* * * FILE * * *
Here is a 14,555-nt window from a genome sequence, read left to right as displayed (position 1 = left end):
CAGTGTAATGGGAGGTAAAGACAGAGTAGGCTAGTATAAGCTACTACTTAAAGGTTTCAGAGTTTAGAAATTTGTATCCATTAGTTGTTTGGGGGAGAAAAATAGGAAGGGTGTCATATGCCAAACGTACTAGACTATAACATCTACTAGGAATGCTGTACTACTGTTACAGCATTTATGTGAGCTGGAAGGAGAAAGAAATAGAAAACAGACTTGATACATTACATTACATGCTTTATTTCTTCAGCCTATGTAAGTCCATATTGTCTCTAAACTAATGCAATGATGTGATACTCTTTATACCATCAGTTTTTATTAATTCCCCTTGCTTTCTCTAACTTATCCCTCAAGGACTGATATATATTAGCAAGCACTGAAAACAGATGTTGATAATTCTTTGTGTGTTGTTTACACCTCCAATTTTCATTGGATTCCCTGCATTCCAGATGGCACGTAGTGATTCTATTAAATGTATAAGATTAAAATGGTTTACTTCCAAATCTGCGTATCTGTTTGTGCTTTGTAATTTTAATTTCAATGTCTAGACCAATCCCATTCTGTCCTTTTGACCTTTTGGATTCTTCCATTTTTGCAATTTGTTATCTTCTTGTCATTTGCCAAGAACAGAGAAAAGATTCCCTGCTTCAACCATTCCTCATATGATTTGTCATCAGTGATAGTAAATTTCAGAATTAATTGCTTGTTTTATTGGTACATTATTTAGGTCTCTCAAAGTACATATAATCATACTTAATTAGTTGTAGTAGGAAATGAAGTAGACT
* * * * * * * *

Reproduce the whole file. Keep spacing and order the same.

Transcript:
Here is a 14,555-nt window from a genome sequence, read left to right as displayed (position 1 = left end):
CAGTGTAATGGGAGGTAAAGACAGAGTAGGCTAGTATAAGCTACTACTTAAAGGTTTCAGAGTTTAGAAATTTGTATCCATTAGTTGTTTGGGGGAGAAAAATAGGAAGGGTGTCATATGCCAAACGTACTAGACTATAACATCTACTAGGAATGCTGTACTACTGTTACAGCATTTATGTGAGCTGGAAGGAGAAAGAAATAGAAAACAGACTTGATACATTACATTACATGCTTTATTTCTTCAGCCTATGTAAGTCCATATTGTCTCTAAACTAATGCAATGATGTGATACTCTTTATACCATCAGTTTTTATTAATTCCCCTTGCTTTCTCTAACTTATCCCTCAAGGACTGATATATATTAGCAAGCACTGAAAACAGATGTTGATAATTCTTTGTGTGTTGTTTACACCTCCAATTTTCATTGGATTCCCTGCATTCCAGATGGCACGTAGTGATTCTATTAAATGTATAAGATTAAAATGGTTTACTTCCAAATCTGCGTATCTGTTTGTGCTTTGTAATTTTAATTTCAATGTCTAGACCAATCCCATTCTGTCCTTTTGACCTTTTGGATTCTTCCATTTTTGCAATTTGTTATCTTCTTGTCATTTGCCAAGAACAGAGAAAAGATTCCCTGCTTCAACCATTCCTCATATGATTTGTCATCAGTGATAGTAAATTTCAGAATTAATTGCTTGTTTTATTGGTACATTATTTAGGTCTCTCAAAGTACATATAATCATACTTAATTAGTTGTAGTAGGAAATGAAGTAGACT